The Show Must Go On: Zain stays on sale
Kharafi group still seen keen on Zain stake sale; Kharafi chairman's death does not alter group's cash needs; New market rules could spur sale of smaller Zain stake
April 18, 2011 1:30 by Eva Fernandes
Kharafi’s Etisalat deal was bitterly opposed by some major shareholders and last week the group strengthened its grip on Zain, with Nasser’s son Bader al-Kharafi joining Zain’s board and opponent Sheikh Khalifa Ali al-Khalifa al-Sabah removed.
New Kuwait market rules require bidders for more than 29.9 percent of a listed firm to extend the offer to all shareholders, preventing a deal like that agreed with Etisalat. This could spur Kharafi group to sell just its own Zain stakes but at a much lower price since it would not offer management control.
Etisalat may return with a revised bid. Kuwait’s government is unlikely to sell its estimated 30 percent stake, so the UAE firm need only potentially fund a 70 percent stake purchase.
As a former monopoly, Zain’s sale may yet prove problematic and so another option would be for Kharafi group to push through further asset sales.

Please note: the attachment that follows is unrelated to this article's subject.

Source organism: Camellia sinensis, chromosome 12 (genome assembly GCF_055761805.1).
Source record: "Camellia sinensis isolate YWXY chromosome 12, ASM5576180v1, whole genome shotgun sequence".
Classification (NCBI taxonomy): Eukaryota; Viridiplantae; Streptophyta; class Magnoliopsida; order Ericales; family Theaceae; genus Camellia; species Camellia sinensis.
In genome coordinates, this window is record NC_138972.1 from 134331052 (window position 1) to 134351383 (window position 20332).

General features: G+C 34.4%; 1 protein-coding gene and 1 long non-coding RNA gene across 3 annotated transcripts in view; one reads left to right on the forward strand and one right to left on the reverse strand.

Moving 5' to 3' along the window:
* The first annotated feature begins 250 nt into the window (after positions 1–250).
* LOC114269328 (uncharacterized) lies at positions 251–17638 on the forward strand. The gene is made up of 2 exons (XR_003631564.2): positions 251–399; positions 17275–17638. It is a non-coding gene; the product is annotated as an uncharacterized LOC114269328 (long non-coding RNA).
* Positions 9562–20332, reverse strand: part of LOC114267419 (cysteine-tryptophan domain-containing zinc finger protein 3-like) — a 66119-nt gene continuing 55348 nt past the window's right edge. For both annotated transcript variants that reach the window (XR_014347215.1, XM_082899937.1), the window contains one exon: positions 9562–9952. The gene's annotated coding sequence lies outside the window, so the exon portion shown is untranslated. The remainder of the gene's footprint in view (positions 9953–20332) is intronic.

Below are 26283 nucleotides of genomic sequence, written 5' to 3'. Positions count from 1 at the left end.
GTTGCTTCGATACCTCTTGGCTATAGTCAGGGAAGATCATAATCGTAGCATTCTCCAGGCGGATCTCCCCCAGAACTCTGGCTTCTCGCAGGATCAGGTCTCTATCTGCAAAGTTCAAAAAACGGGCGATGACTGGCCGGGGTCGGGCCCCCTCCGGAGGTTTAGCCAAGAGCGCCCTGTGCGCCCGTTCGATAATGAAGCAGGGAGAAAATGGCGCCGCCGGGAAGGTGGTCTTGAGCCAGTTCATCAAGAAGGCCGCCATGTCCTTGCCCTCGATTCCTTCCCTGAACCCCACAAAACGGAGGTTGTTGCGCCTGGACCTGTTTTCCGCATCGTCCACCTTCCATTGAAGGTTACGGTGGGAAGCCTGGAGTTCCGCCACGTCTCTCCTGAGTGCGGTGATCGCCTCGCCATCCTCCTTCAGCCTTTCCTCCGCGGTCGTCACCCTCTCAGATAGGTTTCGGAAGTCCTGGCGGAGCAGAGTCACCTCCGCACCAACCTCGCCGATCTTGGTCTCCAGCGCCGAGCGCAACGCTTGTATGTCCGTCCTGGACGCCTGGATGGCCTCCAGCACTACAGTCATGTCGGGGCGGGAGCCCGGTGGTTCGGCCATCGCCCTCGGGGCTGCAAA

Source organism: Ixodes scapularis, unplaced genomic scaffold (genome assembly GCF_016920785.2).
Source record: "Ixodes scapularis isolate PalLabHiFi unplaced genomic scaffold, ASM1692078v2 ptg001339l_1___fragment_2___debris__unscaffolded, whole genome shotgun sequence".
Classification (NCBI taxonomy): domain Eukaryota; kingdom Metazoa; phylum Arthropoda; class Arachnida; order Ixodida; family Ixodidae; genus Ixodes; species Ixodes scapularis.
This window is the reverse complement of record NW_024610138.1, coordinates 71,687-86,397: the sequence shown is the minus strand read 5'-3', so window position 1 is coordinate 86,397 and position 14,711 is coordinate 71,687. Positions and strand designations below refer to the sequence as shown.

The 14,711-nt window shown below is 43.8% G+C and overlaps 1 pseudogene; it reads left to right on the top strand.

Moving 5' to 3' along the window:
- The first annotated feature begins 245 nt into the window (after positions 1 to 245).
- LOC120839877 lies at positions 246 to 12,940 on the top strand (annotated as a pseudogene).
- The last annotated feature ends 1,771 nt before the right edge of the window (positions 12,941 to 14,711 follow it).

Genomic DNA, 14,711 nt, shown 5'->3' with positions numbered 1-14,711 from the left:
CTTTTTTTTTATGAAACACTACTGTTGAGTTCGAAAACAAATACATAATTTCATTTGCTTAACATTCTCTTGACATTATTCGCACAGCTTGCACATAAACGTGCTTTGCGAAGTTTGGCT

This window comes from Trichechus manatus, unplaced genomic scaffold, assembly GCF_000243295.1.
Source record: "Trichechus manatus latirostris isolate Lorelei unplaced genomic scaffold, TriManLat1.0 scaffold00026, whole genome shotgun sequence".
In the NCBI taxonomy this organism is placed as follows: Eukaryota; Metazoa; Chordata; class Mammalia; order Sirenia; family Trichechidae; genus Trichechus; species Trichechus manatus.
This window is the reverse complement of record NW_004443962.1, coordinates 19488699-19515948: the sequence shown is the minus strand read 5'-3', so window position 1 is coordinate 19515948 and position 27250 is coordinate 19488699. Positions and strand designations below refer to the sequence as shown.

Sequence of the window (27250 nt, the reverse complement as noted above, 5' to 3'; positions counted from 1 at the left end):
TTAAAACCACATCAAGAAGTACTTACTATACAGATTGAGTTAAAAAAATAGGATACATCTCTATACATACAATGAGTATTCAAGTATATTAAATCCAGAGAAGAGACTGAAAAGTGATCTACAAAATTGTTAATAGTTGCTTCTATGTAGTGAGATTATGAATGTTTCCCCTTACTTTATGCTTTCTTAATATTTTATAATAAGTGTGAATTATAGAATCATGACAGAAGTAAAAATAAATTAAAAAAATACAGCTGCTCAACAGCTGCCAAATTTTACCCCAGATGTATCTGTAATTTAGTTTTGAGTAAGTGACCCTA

In 2010, Zain sold African assets to India’s Bharti Airtel for $9 billion and has agreed to sell its stake in affiliate Zain Saudi to joint bidders Kingdom Holding and Bahrain’s Batelco for $950 million.
“Selling assets would be a way for shareholders to raise money without triggering a buyout of the whole company,” said Martin Mabbutt, Nomura telecoms analyst.
Zain operates in five other countries: Jordan, Lebanon, Bahrain, Sudan and Iraq. The latter two are considered Zain’s top assets outside its home licence, accounting for 39 percent of Zain’s value, estimates Marise Ananian, EFG-Hermes, VP telecoms analyst.
“Zain’s operations in Sudan and Iraq provide the company’s highest subscriber and revenue growth – the other assets are in more or less mature markets,” added Ananian. (Editing by Mike Nesbit)
Pages: 1 2